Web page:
8. 8. • Multicellular haploid stage – The plant in this stage is called the gametophyte – When a haploid spore is released from the sporangium, it lands on moist soil and germinates (ie it divides by mitosis) until the whole gametophyte is grown – A few cells in the organ called the gametangium go through a “special” mitosis to form gametes. – Sperm will leave their gametangium and swim to the eggs in the female gametangium – Gametes fuse to form diploid zygote – Zygotes grows by mitosis into the next sporophyte plant 8 Alternation of generations (also called the haplodiplontic cycle)
  9. 9. 9 Copyright © The McGraw-Hill Companies, Inc. Permission required for reproduction or display. © Edward S. Ross Sporophyte Gametophyte Copyright © The McGraw-Hill Companies, Inc. Permission required for reproduction or display. n 2n 2n 2n 1n 1n Sperm Sporangium Antheridia Egg Archegonia Gametophytes Spores Rhizoids Female Male Zygote MITOSIS FERTILIZATION Mature sporophyte Developing sporophyte in archegonium Parent gametophyte MITOSIS M IEIO SIS Germinating spores Notice that the words “leaf,” stem,” and “root” are not used with bryophytes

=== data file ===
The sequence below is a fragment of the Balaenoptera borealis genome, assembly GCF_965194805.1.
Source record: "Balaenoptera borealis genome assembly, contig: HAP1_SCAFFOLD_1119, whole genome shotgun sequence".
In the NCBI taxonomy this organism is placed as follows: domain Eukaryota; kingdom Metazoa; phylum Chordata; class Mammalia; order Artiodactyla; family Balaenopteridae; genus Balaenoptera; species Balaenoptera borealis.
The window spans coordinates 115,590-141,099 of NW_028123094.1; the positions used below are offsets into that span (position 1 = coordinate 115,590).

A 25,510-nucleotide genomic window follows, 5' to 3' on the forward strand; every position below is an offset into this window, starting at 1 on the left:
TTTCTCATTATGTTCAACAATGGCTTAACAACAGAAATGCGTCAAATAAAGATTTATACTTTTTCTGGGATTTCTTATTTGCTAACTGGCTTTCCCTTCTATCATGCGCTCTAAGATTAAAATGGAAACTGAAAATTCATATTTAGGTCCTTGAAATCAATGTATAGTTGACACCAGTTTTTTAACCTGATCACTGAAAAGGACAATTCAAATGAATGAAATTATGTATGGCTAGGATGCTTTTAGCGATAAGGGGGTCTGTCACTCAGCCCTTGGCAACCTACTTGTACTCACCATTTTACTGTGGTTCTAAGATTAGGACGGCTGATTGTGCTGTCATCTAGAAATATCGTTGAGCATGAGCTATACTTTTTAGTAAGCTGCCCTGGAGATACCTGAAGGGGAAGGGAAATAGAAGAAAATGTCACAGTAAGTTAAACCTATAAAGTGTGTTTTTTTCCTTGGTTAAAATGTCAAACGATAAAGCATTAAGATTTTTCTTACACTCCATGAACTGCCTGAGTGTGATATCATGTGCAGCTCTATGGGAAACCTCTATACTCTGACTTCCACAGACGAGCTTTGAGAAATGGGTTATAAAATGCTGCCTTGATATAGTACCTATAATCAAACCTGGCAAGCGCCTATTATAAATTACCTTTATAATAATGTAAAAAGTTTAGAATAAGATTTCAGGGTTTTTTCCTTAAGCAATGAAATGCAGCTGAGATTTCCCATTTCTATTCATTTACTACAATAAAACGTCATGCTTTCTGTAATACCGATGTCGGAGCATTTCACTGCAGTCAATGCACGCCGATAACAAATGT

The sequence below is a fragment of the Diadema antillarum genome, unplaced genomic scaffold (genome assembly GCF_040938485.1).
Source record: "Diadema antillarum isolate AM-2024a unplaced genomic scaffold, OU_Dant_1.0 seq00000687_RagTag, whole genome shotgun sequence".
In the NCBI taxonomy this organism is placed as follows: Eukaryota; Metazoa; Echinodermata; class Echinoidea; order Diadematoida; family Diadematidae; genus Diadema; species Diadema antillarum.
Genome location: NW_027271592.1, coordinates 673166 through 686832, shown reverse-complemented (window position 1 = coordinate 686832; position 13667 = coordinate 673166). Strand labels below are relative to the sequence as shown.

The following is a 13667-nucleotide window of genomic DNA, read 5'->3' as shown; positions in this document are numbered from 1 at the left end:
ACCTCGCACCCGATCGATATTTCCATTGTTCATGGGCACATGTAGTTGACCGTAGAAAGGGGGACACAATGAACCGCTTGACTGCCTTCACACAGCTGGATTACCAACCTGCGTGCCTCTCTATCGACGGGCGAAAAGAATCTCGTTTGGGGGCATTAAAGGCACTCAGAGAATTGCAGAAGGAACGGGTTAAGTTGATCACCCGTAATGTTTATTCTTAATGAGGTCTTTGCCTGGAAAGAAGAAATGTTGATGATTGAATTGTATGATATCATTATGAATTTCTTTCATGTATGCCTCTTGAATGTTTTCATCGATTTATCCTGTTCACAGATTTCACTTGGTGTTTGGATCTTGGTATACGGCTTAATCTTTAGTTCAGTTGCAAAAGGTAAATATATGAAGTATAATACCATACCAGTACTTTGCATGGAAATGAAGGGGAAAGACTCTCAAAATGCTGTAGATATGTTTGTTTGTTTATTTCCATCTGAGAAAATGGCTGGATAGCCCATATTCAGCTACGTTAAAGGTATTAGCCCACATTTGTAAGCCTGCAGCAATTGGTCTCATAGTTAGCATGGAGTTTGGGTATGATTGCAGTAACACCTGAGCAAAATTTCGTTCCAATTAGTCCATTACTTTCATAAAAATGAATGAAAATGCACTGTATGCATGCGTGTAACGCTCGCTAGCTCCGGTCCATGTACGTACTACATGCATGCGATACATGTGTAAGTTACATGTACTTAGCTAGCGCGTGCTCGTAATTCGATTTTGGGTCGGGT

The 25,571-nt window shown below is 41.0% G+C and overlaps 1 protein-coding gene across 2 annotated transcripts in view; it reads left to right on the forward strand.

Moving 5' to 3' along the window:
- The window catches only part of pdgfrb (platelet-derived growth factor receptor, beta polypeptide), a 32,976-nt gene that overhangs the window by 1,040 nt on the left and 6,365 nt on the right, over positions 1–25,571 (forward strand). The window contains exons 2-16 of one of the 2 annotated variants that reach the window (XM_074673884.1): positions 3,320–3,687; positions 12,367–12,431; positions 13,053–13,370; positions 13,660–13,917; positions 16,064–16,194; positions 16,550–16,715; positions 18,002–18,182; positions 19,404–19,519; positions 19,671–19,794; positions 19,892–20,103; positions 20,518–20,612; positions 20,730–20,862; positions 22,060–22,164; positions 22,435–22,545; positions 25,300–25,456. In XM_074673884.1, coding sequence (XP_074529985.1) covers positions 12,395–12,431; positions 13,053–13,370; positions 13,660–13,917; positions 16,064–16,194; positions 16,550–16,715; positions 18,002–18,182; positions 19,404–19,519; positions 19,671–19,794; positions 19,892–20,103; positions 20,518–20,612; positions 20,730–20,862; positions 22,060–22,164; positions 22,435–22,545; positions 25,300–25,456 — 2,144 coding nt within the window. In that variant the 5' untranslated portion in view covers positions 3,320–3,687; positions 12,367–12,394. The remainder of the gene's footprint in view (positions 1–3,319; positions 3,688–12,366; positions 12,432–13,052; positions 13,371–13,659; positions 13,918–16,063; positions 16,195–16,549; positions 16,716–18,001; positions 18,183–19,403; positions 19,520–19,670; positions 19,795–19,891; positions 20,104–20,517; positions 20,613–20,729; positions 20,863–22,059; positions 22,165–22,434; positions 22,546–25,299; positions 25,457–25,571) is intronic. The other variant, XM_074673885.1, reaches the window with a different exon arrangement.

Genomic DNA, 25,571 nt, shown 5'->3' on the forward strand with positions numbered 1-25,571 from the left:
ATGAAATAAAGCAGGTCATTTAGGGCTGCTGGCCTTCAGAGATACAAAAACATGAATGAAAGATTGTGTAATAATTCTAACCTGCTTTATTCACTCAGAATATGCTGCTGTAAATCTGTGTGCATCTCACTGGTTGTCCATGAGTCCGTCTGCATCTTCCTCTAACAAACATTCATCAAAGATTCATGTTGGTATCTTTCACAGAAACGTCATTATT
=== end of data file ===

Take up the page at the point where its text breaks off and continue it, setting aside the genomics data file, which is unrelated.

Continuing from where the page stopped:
10. 10. Bryophytes – seedless nontracheophytes • Closest living descendants of the first land plants • Called “nontracheophytes” because they lack tracheids – (often called “nonvascular,” but that’s not exactly accurate) • Symbiotic relationships between fungi and plants are important for absorption 10 Copyright © The McGraw-Hill Companies, Inc. Permission required for reproduction or display. Charophytes Liverworts Mosses Hornworts Tracheophytes
  11. 11. • Simple, but highly adapted to diverse terrestrial environments • 24,700 species in 3 clades – Liverworts – Mosses – Hornworts • Gametophyte – the most noticeable part, and the photosynthetic part – Sporophytes are small and dependent • Require water for sexual reproduction 11
  12. 12. Tracheophyte Plants • Cooksonia, the first vascular land plant – Appeared about 420 MYA • Only a few centimeters tall – No roots or leaves – Homosporous – only 1 type of spore 12 Sporangia Copyright © The McGraw-Hill Companies, Inc. Permission required for reproduction or display.
  13. 13. Vascular tissues • Xylem – Consists of dead cells called tracheids that form a tube – Conducts water and dissolved minerals upward from the roots • Phloem – Consists of living cells – Conducts sucrose and hormones throughout the plant • Vascular tissues develop in sporophyte but not gametophyte, so gametophyte is smaller 13